New online exhibit puts spotlight on B.C.'s Black pioneers
Exhibit is a creation by the B.C. Black History Awareness Society with support from Digital Museums Canada
A new online exhibit spotlighting B.C.'s Black pioneers has been created by the B.C. Black History Awareness Society with support from Digital Museums Canada.
Silvia Mangue, the president of the society, says the exhibit was created in part to help address racism, which she says comes from lack of knowledge.
"We live in a society in which we all are very aware of the problems that we are having with racism," Mangue said. "So when we know history, then we can put things into context."
For example, one of the earliest Black communities in the province was formed in 1858, when nearly a thousand Black Americans moved to B.C. at the invitation of then-Governor James Douglas.
Mifflin Gibbs, who was part of that group, went on to become the first Black person elected to public office when he became a Victoria city councillor.
Many other stories are also now part of the exhibit — including that of Charles and Nancy Alexander.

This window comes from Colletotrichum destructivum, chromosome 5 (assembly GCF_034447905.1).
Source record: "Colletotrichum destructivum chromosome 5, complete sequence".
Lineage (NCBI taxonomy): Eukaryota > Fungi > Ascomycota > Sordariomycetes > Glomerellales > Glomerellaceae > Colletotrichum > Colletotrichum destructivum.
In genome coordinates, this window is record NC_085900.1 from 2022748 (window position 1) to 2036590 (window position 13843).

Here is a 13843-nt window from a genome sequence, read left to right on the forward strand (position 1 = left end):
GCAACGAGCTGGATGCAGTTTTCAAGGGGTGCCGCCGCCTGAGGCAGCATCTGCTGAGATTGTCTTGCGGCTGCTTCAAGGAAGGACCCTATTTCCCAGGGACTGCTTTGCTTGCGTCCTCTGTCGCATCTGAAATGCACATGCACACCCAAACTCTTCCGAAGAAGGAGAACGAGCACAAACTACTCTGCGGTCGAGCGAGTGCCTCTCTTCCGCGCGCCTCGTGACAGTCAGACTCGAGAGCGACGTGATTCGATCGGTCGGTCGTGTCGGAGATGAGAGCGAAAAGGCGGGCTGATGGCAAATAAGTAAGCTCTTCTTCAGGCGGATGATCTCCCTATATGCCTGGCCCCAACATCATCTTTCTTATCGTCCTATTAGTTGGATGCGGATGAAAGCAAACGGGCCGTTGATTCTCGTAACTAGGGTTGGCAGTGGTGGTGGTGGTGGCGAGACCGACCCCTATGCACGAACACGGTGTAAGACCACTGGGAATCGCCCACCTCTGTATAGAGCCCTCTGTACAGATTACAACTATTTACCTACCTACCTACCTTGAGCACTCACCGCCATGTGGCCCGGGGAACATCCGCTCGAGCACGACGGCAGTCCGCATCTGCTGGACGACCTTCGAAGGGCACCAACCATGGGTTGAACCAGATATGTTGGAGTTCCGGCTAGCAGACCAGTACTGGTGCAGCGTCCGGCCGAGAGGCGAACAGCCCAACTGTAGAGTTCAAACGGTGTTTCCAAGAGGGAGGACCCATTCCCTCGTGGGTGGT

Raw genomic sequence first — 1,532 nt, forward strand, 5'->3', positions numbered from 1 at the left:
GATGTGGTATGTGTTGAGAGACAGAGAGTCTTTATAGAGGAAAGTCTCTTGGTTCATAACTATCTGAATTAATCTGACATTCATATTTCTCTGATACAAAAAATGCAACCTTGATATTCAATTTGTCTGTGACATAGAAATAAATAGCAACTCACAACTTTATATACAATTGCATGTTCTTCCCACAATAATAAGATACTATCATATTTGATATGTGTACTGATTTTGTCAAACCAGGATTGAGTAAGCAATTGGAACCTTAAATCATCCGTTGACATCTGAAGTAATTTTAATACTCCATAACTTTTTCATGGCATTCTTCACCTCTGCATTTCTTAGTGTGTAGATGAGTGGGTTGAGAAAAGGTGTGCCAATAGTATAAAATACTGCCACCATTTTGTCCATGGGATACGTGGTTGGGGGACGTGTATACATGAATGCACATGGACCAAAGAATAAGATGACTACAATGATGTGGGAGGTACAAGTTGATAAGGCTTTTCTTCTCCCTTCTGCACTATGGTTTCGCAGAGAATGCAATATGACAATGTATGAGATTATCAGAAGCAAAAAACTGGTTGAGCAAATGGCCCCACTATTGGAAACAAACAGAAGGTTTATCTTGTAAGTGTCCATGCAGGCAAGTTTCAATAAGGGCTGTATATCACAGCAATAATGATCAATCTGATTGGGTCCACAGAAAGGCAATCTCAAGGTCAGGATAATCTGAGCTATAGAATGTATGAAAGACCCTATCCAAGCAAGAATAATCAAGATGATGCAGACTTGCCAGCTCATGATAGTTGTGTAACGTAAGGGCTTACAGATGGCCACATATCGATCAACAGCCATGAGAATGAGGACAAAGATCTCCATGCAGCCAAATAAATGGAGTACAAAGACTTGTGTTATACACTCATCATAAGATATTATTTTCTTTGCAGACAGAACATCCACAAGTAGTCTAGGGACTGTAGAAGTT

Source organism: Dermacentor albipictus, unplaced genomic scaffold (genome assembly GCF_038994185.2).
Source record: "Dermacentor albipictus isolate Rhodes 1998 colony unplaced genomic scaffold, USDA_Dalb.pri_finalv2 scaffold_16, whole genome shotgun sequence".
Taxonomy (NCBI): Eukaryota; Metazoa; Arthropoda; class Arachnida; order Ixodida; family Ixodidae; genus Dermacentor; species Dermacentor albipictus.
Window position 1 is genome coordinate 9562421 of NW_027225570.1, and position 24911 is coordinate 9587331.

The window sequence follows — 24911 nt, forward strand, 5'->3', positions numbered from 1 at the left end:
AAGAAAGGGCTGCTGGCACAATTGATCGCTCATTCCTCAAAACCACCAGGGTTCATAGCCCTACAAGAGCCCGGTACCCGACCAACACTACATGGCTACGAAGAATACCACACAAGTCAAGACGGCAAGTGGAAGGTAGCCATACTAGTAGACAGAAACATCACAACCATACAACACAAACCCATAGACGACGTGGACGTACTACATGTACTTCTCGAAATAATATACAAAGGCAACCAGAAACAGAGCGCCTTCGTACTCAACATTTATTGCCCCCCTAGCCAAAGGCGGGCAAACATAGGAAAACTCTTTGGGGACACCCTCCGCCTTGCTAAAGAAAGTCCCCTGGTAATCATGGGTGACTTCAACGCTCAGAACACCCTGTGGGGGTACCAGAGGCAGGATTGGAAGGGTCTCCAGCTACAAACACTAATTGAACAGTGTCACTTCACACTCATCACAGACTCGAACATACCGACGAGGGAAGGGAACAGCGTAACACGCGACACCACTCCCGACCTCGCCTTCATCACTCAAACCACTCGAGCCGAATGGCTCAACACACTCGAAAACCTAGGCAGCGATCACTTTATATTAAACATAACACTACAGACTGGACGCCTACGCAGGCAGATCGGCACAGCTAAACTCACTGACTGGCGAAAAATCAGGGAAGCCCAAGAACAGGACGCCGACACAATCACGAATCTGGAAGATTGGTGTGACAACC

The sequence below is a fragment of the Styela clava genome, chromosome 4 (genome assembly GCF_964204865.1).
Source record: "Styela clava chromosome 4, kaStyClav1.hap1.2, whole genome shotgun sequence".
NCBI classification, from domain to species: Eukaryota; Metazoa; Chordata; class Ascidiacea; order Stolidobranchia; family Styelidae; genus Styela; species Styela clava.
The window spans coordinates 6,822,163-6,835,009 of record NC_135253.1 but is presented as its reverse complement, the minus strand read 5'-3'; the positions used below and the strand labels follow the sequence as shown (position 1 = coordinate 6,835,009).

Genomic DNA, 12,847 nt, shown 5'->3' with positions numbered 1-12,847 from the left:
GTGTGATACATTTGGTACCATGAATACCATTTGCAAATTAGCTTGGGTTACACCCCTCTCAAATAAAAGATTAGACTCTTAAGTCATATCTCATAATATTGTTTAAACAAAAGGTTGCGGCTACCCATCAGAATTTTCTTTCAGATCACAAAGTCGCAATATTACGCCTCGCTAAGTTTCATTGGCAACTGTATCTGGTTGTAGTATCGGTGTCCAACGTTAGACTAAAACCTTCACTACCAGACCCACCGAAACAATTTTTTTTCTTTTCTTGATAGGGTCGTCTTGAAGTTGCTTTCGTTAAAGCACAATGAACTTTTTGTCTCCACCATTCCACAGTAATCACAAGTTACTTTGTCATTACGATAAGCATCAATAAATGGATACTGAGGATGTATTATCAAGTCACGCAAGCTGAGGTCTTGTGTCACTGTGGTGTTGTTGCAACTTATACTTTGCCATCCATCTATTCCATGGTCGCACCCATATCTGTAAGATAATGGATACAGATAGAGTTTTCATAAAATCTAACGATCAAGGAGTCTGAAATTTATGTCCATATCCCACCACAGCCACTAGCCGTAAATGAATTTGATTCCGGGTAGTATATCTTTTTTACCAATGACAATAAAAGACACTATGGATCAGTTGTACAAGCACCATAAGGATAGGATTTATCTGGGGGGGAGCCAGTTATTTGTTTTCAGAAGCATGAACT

The couple were an integral part of their community in Saanich, B.C. — helping build the first school, and participating in the annual Saanich Agricultural Fair.
More than 100 descendants of the Alexander family still live in the area today.
"I would like for people to go and see the exhibit and to learn about the pioneers, you know, and to learn the great things they did here in Canada," said Mangue.
The new exhibit can be seen through communitystories.ca, then clicking on "British Columbia's Black Pioneers: Influencing the Vision of Canada."
For more stories about the experiences of Black Canadians — from anti-Black racism to success stories within the Black community — check out Being Black in Canada, a CBC project Black Canadians can be proud of. You can read more stories here.
With files from All Points West